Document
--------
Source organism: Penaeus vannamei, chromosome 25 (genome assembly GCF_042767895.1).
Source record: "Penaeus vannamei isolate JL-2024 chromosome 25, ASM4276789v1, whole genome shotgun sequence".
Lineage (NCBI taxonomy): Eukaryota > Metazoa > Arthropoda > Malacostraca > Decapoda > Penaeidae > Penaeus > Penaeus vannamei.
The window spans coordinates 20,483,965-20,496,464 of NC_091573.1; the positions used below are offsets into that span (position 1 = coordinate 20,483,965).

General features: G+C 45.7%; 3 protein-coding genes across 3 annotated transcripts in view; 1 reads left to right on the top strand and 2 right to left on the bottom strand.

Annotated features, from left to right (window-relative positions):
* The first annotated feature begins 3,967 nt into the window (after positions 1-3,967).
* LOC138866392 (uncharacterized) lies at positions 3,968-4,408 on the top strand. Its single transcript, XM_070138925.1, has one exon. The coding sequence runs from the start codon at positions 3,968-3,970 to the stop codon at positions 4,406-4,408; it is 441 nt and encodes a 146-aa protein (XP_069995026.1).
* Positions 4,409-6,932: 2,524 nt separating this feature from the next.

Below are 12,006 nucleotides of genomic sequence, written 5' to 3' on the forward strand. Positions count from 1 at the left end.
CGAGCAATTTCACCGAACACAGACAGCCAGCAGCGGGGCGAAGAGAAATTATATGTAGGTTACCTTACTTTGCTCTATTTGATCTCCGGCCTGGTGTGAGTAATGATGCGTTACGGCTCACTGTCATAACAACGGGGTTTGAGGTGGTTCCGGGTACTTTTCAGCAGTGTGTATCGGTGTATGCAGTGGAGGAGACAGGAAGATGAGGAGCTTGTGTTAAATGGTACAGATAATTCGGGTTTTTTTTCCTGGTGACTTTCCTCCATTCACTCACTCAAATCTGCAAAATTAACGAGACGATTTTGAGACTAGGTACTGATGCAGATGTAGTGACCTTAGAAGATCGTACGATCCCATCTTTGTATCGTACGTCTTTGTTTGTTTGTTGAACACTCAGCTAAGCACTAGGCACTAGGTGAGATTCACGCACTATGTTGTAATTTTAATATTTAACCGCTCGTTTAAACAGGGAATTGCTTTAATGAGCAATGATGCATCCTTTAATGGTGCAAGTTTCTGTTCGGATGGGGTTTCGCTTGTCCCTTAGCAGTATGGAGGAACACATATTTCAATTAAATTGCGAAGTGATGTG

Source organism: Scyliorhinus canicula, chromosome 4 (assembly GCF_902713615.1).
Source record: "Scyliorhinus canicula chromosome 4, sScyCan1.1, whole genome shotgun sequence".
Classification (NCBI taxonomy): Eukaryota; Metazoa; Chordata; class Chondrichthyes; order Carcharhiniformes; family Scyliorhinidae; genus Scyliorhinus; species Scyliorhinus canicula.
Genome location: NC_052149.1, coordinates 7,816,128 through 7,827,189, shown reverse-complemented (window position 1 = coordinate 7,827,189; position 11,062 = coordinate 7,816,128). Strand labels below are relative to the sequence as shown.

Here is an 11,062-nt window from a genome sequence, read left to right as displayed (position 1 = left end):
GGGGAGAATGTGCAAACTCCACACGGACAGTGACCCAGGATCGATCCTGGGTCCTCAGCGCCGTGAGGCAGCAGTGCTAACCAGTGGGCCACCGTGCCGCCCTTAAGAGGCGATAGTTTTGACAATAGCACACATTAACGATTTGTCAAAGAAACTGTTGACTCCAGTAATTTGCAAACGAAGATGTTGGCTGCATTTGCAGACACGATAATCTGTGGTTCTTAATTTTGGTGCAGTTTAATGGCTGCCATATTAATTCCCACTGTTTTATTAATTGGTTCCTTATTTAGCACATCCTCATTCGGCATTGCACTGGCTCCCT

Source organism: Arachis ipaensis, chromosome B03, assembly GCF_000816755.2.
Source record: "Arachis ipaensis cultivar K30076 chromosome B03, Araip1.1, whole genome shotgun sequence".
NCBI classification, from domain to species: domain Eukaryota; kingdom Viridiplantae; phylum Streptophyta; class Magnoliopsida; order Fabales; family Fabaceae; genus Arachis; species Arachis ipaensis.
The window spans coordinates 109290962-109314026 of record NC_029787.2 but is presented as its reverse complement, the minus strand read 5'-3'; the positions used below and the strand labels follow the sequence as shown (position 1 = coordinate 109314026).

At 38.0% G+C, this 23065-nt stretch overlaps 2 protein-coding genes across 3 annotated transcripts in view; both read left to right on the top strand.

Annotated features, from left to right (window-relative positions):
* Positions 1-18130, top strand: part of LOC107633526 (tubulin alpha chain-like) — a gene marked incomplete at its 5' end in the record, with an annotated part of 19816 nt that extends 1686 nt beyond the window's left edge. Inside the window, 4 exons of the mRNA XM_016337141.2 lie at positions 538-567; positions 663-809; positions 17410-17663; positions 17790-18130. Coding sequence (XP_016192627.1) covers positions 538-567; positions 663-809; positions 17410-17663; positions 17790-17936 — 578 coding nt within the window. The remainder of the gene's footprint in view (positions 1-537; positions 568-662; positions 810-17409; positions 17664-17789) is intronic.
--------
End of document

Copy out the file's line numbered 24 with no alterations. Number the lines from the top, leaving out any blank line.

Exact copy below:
* Positions 1-18130, top strand: part of LOC107633526 (tubulin alpha chain-like) — a gene marked incomplete at its 5' end in the record, with an annotated part of 19816 nt that extends 1686 nt beyond the window's left edge. Inside the window, 4 exons of the mRNA XM_016337141.2 lie at positions 538-567; positions 663-809; positions 17410-17663; positions 17790-18130. Coding sequence (XP_016192627.1) covers positions 538-567; positions 663-809; positions 17410-17663; positions 17790-17936 — 578 coding nt within the window. The remainder of the gene's footprint in view (positions 1-537; positions 568-662; positions 810-17409; positions 17664-17789) is intronic.